Nine Fallacies About Crime 11/26/2013 7:31:00 AM \\The Dramatic Fallacy  States that the most publicized offenses are far more dramatic than those commonly found in real life  Media carried away by horror-distortion sequence; they find a horror story and entertain the public with it The Murder Mix o Public views murder as one of the most frequent crimes, but makes up less than 1% of the eight Part I crimes o Part I crimes: murder, rape, robbery, aggravated assault, burglary, larceny theft, motor vehicle theft and arson o 9 out 10 ten of these crimes are non-violent o larceny crimes make up 58% of Part I crimes o FBI collects data on Part II crimes (less famous); incudes drug offenses to prostitution and sex offenses as well as simple assaults o Largest category of murder is miscellaneous arguments o More likely to occur over money or property o Two central features of a murder: gun too near, hospital too far The Mass of Minor Offense o self report surveys pick up a lot of information on minor offences o minor drugs far exceed major drugs, and occasional usage far exceeds regular usage The Cops-and-Courts Fallacy  Warns us against overrating the power of criminal justice agencies  The crime comes first, justice system follows Police Work o Very mundane o Important things you learn:  Many calls or service never lead to a real crime report  Many complaints bother few citizens but do not directly threaten the whole community  Many problems are resolved informally, as they should be o Their most common problem is rude encounters with people o Kansas City Patrol Experiment investigated inhibiting wrongdoing by sheer presence on the streets; found that intensified police patrols are scarcely noticed by offenders or citizens and have little to no impact on crime rates Courts and Punishment o When there is an arrest, most do not lead to trial or guilty plea o Psychologists have found that the best way to get someone to do what you want is to reward more than you punish o The U.S criminal justice system:  Punishes bad rather than rewarding good  Relied on rare and delayed, but extreme penalties  Never catches up with crime itself, which gives sure and quick rewards to offenders The Not Me Fallacy  Is the illusion that we could never do a crime  Denies every illegal act ever committed or contemplated  Everyone has a price reminds us not to overstate the differences between active offenders and the rest of the population  Ask why you didn’t do it rather than why they did it The Innocent Youth Fallacy  Reflects the belief that being young means being innocent  Criminal behaviour accelerates quickly in teen years  Peaks in the 20s and declines as youth fades  Very active offenders tend to continue offending as they get older, tend to engage in extended substance abuse  Young inmates are causing the most trouble inside prisons The Ingenuity Fallacy  False image of the criminal derived from media creates ingenuity fallacy  Obsolesce of crime forms; technology made crime more difficult  Part of this fallacy stems form embarrassment of victim  Difficult to admit you left yourself open to offender The Organized Crime Fallacy  The tendency to attribute much greater organization to crime conspiracies than they usually have Crime Conspiracy o Three basic principles: 1. Act quickly to escape detention and minimize danger from other offenders 2. Have direct contact with as few co-offenders as possible to avoid betrayal 3. Work as little as possible to get a lot of money o Criminal conspiracy can work in a chain letter type of way (marijuana supplying example) Juvenile Street Gangs o Group of boys from a loose structure; people fading in and out, and frequent disintegration o Core members more active than others o Peeling onion example o Gangs with no social workers to help them fell apart more quickly o Gangs are not what they are cut out to be because:  The word gang is overused  Gangs have non-gang features, individuals have jobs, go to school ,etc.  Gangs are often accredited with crime committed by other youths and their members re often inflated o Most of the time crime is petty and local The Agenda Fallacy  Refers to the fact that many people have an agenda and hope you assist them  They want you to take advice, vote a certain way, or join their religious group  Their promises are usually bogus Moral Agendas o Many people believe declining in morality is cause of crime o Basic moral sequence is supposed to be:  Teach and preach morality to others  They then do wahts right in practice  That prevents crime o If this was followed a moral agenda would be justified Religious Agendas o Many religious groups feel that conversion to their faiths or values will prevent crime and failure will lead to more crime o Studies found that young people in religious groups still have the same risk of committing a crime o Those most prone to breaking law have trouble sitting so they stop going to church or never start o They do a better job at supervising poepl; religious insitituons Social and Political Agendas o Blame other people; media, men, etc. o Blame principle Welfare State Agency o Usually mistake to consider crime a part of social evils such as unemployment, poverty, social injustice, or human suffering o Consider welfare state and crime; people people hate the welfare state and blame it for crime while others like the welfare state, promising that more social programs will reduce crime o Most crime rates went down during the Great Depression o Improved economic and social and welfare changes in the 1960s to 70s showed an increase in crime o US does not have higher crime victimization rates than other developed countries o US has highest homicide rate than any other country in the world o Presence of guns makes a difference The Vague-Boundary Fallacy  Some believe that crime has no real definition and view it as subjective  Their intellectual lawleness makes a mess of our field by: o Giving no boundaries and keeping it vague o Requiring a different criminology for each legal system o Letting criminology students get an easy A, no matter what they write  Vague-boundary policy refers to the tendency to make criminology too subjective. It allows students and instructors to wriggle out of responsibility and keeps crime science from developing A Clear Definition of Crime o A crime is a identifiable behaviour that a appreciable number of governments has specifically prohibited and formally punished o Criminal behaviour defined in broad historical terms is not necessarily a statutory crime in all nations or all eras How Much Crime is There? o UCR program to provde accurate information about crime reported began in 1930s o Provides national standards since every state is different o UCR crime definitons are distinct and do not conform to federal or state laws nor do they hold any legal standing o Only contains data reported to or found by police for eight types of Part I crimes o FBI is even less strict about compiling information on Part II crimes o National Crime Victimization Survey (NCVS) measure crime by asking individuals about victimization o Every six months; developed in 1973; covers most of UCR stuff but also asks about unreported figure of crime o You learn more about violent crimes with NCVS and more property crimes on UCR The Random Crime Fallacy  Is pernicious because it eliminates personal responsibility and implies crime cannot be prevented  Crime is both predictable and preventable  People who have been victimized in the past are more likely to be victimized again Chapter Two: Chemistry for Crime 11/26/2013 7:31:00 AM  A setting is a location for recurrent behavior at known times  A crime setting is where people converge or diverge- influencing their crime opportunities  Ambush sequence: o A public setting is packed with strangers o One of those strangers leaves, walking down a deserted street nearby o A second stranger leaves the bar, following the first until there is nobody else around to interfere o At the right moment, the second stranger attacks o Living near high school exposes people to risk of burglary and other crimes o Settings are the central organizing feature for everyday life The Stages of a Criminal Act  The prelude  The incident  The aftermath The Almost-Always Elements of a Criminal Act  Most criminal acts occur in a favorable setting  Criminal acts have three almost always elements: o A likely offender o A suitable target o The absence of a capable guardian against the defence  Best candidate for someone who will commit a crime is a young male who does poorly in school, gets into traffic acidents, has a big mouth, loses jobs  The guardian differs from the offender and target because the absence of a guardian is what counts The Crime Triangle  Smaller inner triangle in the center of the figure gives the three features of each crime problem: the offender, the crime target, and the place or setting where the crime occurs  The outer triangle talks about supervision The Often-Important Elements of a Criminal Act  These almost always elements of a crime are supplemented by its own-important elements: o Any props that help produce or prevent a crime, including weapons or tools o Any camouflage that helps the offender avoid unwanted notice o Any audience the offender wants either to impress or intimidate  An ideal crime provides offender a target in absence of a guardian Predatory Crimes  Occurs when the offender is clearly different from the victim and the victim objects to the offenders actions(most Part I crimes)  Ideal predatory offence requires at least one clearly guilty offender preying on at least one clearly innocent person or a property target the offender has no right to  Are mostly impersonal; they don’t care how victim feels  Predatory sequence typically works like this: o A likely offender enters a setting o A suitable target enters too o A guardian leaves o An offender attacks the target  Some settings called crime attractors Fights  Violent interactions involving two parties at least as illegal counterparts  Illegal market for goods: these are for selling contraband, counterfeit money, or product  Illegal market for services: may link buyers and sellers of prostitution, illegal sex shows, or even contract killing  Illegal markets for person: slaves, women sold into prostitution  Setting for illegal market: illegal transactions have physical requirements and depend on suitable settings  Personal ties less suitable for recruiting new users because the seller is limited to those he already knows  Personal networks however can and do fan out and can in time spread illegal sales to a broader audience Calming the Waters and Looking After Places  Types of managers who can prevent crime: o Homeowners and long time renters o Builing superintedents, doormen o Bartenders, managers, owner o Small business persons and store managers o Street vendors o Security people with focused responsibility o Park and playgrounf supervisors o Train station managers o Bus drivers  Each place manager has an incentive to prevent crime  People like sense of security; and increasing presence it provides some degree of security  Oscar Newmans’s classic distinction: o Private space o Semi-private space o Semipublic space o Public space Risky Settings  Daily life is divided into different types of settings some of which can generate lots of crime  The riskiest types of settings o Public routes; foot paths, parking facilities o Recreation settings; bars and some parks o Public transport; stations and their vicinities o Retail stores; shoplifting o Residential settings; burglary and theft o Educational settings; on their edges o Offices; easily entered for theft o Human services; hospitals with 24 hour activities o Industrial locaitons; warehouses with attractive goods Hot Products  Some products stolen more than others (list on page 39)  Honda civic hatchback generates 9.8 times as much theft risk as the mini copper  Most products stolen from stores includes magazines, shirts, jeans, items with TH or Polo label, CDs, beauty aids, cigarettes Items That Invent Theft  Offender wants to steal something valuable, enjoyable and available  Hot products tend to be: o Concealable o Removable o Available o Valuable o Enjoyable o Disposable  Cash solves all 6 problems Hot Products Are Affected by Their Settings  Burglar targets both the home and the goods inside of it  Burglars associate the goods inside by the building or home form the outside  Take in account area  Being out of site helps protects themselves from being a target Targets Vary by Offender Motive  As motive shifts, so do targets  For example autotheives differ in their motives and hence in targets they pick: o Joyrider takes a trip for fun, picking a flashy and fun new car o Traveler chooses almost any car that’s convenient and drives home o A felon steals a car to perform another crime, picking a fast model o A shipper takes a luxury car to sell abroad When Heavy Items are Stolen  Pick up trucks are common  The weight of the item increases as one goes further from city core  Stolen when wheels provide getaways Theft Trends  Study showed that one of the major causes of mushrooming crime rates in US after 1963 was the proliferation of lightweight durable goods that were easy to steal  Canada demonstrated easier use of checks and credit cards without careful identification produced a proliferation for fraud  Americans using less cash helped decrease crime rate Craving Violent Targets  A violent offender generally needs to conceal the violent act  He must remove himself safely from the scene; avail himself of a convenient human target for violent attack; find target of value in his own mind; enjoy the criminal act, or at least avoid pain to himself; and dispose of incriminating evidence even the victim The General Chemistry of Crime  Each crime has its particular chemistry  To understand where many types of crime risks occur, three terms are offered: o Nodes: setting such as homes, schools, workplaces, shopping or strip malls, and entertainment areas; provide particular crime opportunities and risks o Paths: leading from one node to another, also offering crime opportunities and risk. Not only do paths conduct more people per square foot-hence providing offenders targets and guardians, but also lead people to nodes that might involve them one way or another in crime o Edges: places where two local areas touch. Crime is often most risky here. Outsiders can intrude quickly and then leave without being stopped or even noticed Chapter 3: Crime Decisions 11/26/2013 7:31:00 AM  Utilitarian model by Jeremy Bentham gets us started in understanding why people commit illegal acts  Every individuals gains to seek pleasure and avoid pain  Offenders make quick choice  The offender seeks to gain quick an avoid imminent pain How Cautious? How Casual?  Most criminals take rather casual approach to crime; still making decisions  Point of crime is to get things without having to work hard and without much dedication  Most active offenders are daring enough to break the law How Much Do Offenders Consider?  Most commercial robbers take few steps before committing a crime  Shows they do not act with great care Offenders are Attuned to Certain Details  Researchers ask questions that can be answered with no fluff: o Why did you pick this street? o Would you break into this house? Why not this one o Would you go back later  An offense can be spontaneous without being irrational  Even without real planning, an offender responds to cues in the immediate setting and decides what to do  Environmental cues are the crucial link between individual choice and the immediate settings that impel or constrain choices When Does Crime Pay  Most offenses pay in short term  Most offenders suffer enough bad experiences to justify our conclusion that crime eventually fails them  Offenders almost certainly suffer from the consequences of their own lifestyles than form the actions of public officials The Decision-Environment Paradox  An important paradox is that: o The everyday environment external to offenders guides their illegal acts; yet o Offenders make a calculated choice  If first statement true, how could we blame, convict, and punish persons not acting entirely by free choice?  Given the second statement, how can we justify our claims to the first statement  Not everyone responds to the same environment cues the same way Settings Offer Different Choices at Different Times  To understand how temptation and controls shift so quickly, consider the cue-decision sequence: o Someone enters a setting o Containing some cues that transmit temptations and controls o After quickly noting and interpreting these cues o He or she decides whether to commit a criminal act  These cues often come from guardians or managers and handlers Options Shift  Potato chip principle: no one can eat only one potato chip  The principle tells us that blame and control may vary as a person goes through even a few minutes of life  Consider the disinhibit ion sequence: o A young man drinks some beer with friends o He gets high and drinks still more o Then he smokes marijuana getting higher o Some of the boys commit a burglary  This example states that one drink leads to another and it gets harder and harder to pull away Cues are Needed to Assist Self-Control  Evidence shows that those with low self control are likely not only to commit crime, but also have many problems including traffic accidents, time in the emergency room; crime victimization; excess smoking and drinking etc.  Self-control also applies to paying attention, making goals, avoiding procrastination Those With Greater Self-Control Still Need Extra Reminders  Makes more sense to talk about assisted self-control with everyday life helping peers get along  Most needs reminders to follow rules  Reminder is nothing more than a cue designed for people who have a good deal of self-control and are basically inclined to follow the law Stigmas Are Poor Substitute for Environmental Cues  People use careless stigmas based on looks, guesses, skin color, or sloppy rumors  Stigmas encourage community to build walls against those they think are the criminal race or group, while letting the others do whatever they want  Careless stigma’s interfere with crime control by misleading us about who is the problem Making Sense of Crimes that Seem Irrational Violence Too, Results From Decisions o Robbery perhaps easiest violent crime to explain o Tedeschi and Felson claim that all violence is instrumental o They deny that any violence is expressive and with a violent act an offender can:  Get others to comply with his wishes  Restore justice as he perceives it  Assert and protect his self image o They show that various principles of social psychology can explain violent incidents easily o Violence requires neither a unique theory nor an elaborate one and can be explained with the three instrumental explanations listed above Crimes That Seem Bizarre  Kim Rossmo has shown that serial killers and rapists no matter how bizarre they may seem have a very practical modus operandi  They clearly make decisions, search for targets etc.  Consider blunder sequence on why a criminal may act if he or she does not know where crime will lead: o A robber accosts a man alone and demands money o The victim gives him a dollar o The offender gets mad, shoots the victim, grabs the wallet o The offender runs away, only to find the empty wallet o The victim dies from gunshot wound chapter 4: Bringing Crime to You  Comparison of all campuses being a community that have four elements: like a village, like a town, like a city, or like a suburb Four Stages in The History of Everyday Life  The village o Most people travelled by foot o Less than 250 people usually o People owned fewer things o Local crime unlikely o Villagers suffered from marauding bandits and highway robbers  The Town o Horses were domesticated o Populations exceed 10,000 o Local crime limited o Horses made speedy raids possible o Horses and wagons became target for crime  The Convergent City o Technology advances o Docks and warehouses important crime targets o Cities grew greatly in size o Drew far more strangers into mutual contact with greater risk of property or violent crime  The Divergent Metropolis o Cars allowed people to travel further and wider o No longer limited to rail roads o Ability to supervise space and property declined o Auto theft problem Life And Crime In The Convergent City  The convergent city provided not only crime opportunities but also sources of control Safe Aspects of the Convergent City o Might seem risky but its crowds of people allowed for more supervision o Vehicles such as public transport decreased risk of crime o Had a chance to design and control space to minimize urban crime Risky Aspects of the Convergent City o People still posed threats through exposure to strangers o easy to pick pockets o helped thief get back into the public without drawing too much attention o public transport is safe but generated crime in certain ways o the stations and bus stops were not always safe o alcohol problems greater in rural cities o provided excellent opportunities to mismanage parks, street corners, and other public places o provide both security and crime The Urban Village-A Low-Crime Area o combining ideas and observations of Jacobs and Gans, an urban village provided:  state ethnicity  stable residency  new entrants recognized from the past  home ownership, even if homes were tiny  narrow st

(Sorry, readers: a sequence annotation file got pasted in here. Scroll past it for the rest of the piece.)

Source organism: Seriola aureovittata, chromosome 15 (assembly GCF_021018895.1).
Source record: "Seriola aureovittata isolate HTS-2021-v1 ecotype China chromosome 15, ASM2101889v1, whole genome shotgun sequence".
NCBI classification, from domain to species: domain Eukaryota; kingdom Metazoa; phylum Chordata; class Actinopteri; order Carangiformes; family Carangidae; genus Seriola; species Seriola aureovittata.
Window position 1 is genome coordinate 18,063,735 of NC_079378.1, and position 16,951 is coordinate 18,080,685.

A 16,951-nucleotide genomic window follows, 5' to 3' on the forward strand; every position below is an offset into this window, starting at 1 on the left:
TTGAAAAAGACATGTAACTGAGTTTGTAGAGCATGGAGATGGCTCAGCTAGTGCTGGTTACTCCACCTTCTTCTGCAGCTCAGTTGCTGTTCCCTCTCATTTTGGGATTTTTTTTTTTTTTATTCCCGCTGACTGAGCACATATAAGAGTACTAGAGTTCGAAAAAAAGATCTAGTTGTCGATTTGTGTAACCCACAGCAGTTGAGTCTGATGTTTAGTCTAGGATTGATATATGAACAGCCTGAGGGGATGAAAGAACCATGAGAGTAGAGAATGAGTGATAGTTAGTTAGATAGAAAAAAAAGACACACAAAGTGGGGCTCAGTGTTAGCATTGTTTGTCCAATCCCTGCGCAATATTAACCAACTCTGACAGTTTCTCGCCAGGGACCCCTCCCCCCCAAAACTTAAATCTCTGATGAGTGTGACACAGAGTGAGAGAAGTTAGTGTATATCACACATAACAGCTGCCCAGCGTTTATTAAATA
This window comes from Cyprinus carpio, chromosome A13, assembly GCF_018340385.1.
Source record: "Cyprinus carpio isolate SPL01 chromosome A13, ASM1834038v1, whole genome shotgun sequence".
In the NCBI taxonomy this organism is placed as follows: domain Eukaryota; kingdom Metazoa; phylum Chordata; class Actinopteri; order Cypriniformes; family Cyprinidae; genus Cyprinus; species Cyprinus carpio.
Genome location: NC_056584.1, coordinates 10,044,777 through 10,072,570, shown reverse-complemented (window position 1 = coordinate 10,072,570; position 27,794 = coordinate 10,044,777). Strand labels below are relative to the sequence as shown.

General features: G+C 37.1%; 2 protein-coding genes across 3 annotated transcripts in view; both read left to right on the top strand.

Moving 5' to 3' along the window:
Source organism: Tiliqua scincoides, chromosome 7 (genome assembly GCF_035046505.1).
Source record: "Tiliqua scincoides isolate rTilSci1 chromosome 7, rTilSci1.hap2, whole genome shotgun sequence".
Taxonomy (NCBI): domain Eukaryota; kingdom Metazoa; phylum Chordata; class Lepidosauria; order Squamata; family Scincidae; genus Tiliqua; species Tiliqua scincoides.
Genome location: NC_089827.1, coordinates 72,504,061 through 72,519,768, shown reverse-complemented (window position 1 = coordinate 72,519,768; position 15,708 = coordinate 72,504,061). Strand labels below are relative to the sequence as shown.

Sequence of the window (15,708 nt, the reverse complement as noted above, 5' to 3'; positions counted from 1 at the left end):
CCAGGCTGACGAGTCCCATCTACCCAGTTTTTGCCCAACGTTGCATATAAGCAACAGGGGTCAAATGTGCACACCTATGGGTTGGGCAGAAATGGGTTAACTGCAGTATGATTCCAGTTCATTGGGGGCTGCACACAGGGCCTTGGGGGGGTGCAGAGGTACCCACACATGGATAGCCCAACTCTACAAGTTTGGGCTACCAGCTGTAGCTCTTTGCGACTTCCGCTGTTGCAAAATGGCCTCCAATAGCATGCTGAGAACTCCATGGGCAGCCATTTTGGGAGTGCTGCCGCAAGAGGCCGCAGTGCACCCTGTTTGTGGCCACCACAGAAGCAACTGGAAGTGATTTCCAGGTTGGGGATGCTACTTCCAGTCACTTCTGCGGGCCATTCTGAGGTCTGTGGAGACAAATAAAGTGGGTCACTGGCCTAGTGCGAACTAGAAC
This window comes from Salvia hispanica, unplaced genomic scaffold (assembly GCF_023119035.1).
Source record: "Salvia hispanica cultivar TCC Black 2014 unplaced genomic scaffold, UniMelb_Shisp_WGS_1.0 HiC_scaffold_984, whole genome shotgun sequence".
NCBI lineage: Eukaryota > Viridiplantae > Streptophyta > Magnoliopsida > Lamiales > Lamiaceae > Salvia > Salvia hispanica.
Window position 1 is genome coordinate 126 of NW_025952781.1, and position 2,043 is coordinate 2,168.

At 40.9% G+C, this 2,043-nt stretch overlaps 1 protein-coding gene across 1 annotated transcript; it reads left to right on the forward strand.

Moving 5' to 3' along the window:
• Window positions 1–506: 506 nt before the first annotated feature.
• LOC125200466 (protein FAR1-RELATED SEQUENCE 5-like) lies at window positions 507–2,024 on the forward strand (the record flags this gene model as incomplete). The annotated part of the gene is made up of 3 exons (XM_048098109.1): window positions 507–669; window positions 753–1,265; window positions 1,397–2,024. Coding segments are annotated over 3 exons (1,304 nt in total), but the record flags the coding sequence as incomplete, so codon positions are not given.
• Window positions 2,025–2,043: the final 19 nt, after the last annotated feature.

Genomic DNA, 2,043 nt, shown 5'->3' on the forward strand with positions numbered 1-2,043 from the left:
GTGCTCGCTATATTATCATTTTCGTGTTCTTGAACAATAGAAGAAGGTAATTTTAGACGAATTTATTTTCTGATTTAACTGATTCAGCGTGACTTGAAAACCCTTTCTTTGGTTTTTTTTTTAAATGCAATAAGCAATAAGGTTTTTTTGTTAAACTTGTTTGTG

More Less

Related notes for Sociology 2266A/B

Log In


OR

Join OneClass

Access over 10 million pages of study
documents for 1.3 million courses.

Sign up

Join to view


OR

By registering, I agree to the Terms and Privacy Policies
Already have an account?
Just a few more details

So we can recommend you notes for your school.

Reset Password

Please enter below the email address you registered with and we will send you a link to reset your password.

Add your courses

Get notes from the top students in your class.


Submit